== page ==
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Rat Fact Sheet


Pest biology

The brown rat typically has brownish fur on its back and is grey underneath. Brown rats are bulky, with a pointed nose, large ears and a thick scaly tail that measures about three quarters as long again as their head and body. The adults weigh 300-500g. They can produce frequent large litters, so have a big reproductive potential – one pair of rats can lead to 500 offspring within a year in favourable conditions. They typically live in sewers or in burrows underground, but they will exploit any situation that provides food, water and shelter, including sewers, farms, food premises, gardens, houses etc. These animals are extremely successful, and virtually ubiquitous pests the world over.


Brown rats belong to the rodent order – animals with constantly growing teeth. They have a need to gnaw regularly in order to file the teeth down. This keeps them extremely sharp. In addition rats have very powerful jaws, so they are able to chew their way through soft metals, timber and even some concrete.

Brown rats live in an opportunistic way allowing them to adapt to every situation they find themselves in. They are excellent at climbing, jumping and swimming and are very fast runners. These pests are nocturnal, so sometimes they are not spotted until their population is out of hand.

Problems they cause

Rats can transmit potentially fatal diseases and parasites including Salmonellosis (food poisoning) and Weil’s disease. They can cause considerable damage to buildings, foundations and other structures due to gnawing and burrowing. They like to gnaw electric cables, a habit that has been implicated in many a building fire. Rats are responsible for considerable pre-and post-harvest food damage and losses. They cannot legally be tolerated in food premises due to the risk of spreading a variety of food-poisoning micro-organisms. Control needs to be implemented as soon as they invade your premises, as the costs of prolonged infestation can escalate rapidly.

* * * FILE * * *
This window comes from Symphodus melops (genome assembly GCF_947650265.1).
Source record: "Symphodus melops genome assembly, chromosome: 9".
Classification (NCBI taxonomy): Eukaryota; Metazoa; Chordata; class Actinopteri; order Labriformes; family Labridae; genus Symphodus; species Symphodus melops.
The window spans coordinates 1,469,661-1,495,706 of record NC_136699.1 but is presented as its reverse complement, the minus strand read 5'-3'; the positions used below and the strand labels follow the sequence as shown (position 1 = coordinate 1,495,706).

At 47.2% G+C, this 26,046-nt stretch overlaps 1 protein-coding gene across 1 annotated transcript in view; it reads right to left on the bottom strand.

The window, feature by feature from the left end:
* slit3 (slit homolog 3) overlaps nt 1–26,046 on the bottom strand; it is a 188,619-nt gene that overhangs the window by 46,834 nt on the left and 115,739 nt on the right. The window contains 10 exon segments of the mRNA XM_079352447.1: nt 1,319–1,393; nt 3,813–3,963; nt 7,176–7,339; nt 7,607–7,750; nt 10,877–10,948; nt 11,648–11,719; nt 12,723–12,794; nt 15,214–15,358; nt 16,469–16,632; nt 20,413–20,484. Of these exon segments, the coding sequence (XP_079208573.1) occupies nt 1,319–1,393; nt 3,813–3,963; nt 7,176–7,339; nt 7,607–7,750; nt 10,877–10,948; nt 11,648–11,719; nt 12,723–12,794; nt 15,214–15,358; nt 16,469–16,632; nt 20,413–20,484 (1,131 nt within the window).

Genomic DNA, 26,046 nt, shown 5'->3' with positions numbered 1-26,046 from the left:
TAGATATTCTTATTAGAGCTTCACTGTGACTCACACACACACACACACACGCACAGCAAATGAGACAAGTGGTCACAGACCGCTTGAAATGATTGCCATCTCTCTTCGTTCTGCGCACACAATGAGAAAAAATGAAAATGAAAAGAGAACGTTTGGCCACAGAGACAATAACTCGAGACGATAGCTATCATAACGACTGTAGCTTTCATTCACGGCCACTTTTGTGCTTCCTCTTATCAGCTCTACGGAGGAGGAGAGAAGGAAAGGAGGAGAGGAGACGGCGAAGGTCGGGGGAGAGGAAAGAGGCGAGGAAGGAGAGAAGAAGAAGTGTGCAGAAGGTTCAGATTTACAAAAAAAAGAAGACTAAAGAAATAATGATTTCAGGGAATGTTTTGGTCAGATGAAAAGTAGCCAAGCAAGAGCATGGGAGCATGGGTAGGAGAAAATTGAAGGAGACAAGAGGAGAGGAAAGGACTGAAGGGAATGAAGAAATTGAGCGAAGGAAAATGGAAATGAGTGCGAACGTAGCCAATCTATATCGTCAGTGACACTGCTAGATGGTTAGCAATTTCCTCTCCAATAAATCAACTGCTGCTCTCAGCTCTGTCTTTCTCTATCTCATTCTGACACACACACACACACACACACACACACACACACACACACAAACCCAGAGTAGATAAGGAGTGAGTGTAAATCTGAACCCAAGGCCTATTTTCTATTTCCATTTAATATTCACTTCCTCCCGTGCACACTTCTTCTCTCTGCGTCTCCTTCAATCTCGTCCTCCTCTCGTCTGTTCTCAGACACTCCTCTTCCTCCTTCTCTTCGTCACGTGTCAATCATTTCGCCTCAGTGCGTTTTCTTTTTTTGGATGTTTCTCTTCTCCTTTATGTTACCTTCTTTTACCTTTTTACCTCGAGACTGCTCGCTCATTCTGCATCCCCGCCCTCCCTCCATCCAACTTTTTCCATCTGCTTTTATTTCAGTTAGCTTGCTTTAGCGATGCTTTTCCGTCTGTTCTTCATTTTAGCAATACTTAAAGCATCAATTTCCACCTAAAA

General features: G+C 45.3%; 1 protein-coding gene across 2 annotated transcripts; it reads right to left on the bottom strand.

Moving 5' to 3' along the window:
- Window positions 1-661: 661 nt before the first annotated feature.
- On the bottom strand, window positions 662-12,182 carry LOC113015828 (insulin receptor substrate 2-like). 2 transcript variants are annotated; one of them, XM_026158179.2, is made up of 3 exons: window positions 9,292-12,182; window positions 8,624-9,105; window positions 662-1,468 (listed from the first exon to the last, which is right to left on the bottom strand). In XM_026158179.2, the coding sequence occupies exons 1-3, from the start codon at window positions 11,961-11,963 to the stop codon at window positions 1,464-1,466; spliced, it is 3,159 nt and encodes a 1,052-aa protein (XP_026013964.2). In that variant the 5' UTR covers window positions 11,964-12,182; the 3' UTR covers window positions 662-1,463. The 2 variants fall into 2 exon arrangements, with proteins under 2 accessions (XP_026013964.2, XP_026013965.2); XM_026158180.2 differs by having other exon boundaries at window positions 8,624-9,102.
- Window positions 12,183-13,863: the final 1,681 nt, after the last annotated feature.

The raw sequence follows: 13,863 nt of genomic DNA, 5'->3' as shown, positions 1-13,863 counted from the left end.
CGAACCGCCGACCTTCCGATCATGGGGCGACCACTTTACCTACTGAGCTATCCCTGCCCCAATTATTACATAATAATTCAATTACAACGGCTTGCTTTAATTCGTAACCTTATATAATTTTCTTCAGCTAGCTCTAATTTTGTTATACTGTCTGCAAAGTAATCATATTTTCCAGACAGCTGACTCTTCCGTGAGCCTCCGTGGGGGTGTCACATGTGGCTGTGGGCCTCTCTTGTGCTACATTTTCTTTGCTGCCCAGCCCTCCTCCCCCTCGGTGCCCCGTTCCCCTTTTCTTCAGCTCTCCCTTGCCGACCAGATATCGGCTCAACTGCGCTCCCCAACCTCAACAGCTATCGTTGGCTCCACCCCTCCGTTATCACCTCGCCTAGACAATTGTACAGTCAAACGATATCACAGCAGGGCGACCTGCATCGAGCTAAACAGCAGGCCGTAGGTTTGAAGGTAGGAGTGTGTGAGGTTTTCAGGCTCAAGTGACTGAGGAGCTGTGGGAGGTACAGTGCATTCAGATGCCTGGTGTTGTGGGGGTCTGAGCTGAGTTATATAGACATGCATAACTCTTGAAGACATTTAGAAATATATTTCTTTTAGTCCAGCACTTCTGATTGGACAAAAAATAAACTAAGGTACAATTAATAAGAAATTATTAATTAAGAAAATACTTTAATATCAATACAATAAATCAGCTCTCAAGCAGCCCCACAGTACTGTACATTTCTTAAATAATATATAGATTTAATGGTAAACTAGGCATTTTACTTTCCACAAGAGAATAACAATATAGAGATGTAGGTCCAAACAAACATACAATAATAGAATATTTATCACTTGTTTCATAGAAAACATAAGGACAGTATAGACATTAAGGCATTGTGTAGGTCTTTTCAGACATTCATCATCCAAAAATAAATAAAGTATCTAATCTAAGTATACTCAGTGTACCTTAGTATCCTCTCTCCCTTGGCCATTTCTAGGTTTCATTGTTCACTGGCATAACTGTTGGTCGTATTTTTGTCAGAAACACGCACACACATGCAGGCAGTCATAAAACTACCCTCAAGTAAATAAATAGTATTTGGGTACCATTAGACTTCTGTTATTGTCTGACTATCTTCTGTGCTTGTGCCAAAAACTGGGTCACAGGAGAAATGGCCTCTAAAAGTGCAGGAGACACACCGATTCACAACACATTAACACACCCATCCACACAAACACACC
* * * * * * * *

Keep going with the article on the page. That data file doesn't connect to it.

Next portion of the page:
Commercial control methods

  • A skilled pest control technician will identify species and determine areas of infestation
  • The technician will advise on hygiene measures that will be needed to help eliminate the infestation and proofing methods necessary to prevent access to the building or to harbourage areas
  • Traps and/or rodenticide will be employed at strategic points within areas of activity to kill the rats. A succession of visits might be needed to monitor and reset traps/top up rodenticide
  • On completion of the treatment, the technician will advise on housekeeping measures to help you prevent future infestations

What you can do to help

  • Rats only need a gap of 12mm to gain entry to your premises
  • Remove potential nesting sites by keeping vegetation cut back and your area clean and tidy
  • Be careful how you feed wild birds as you may be encouraging rats

A compose heap is an ideal home for rats.

Damaged pipe caused by rats

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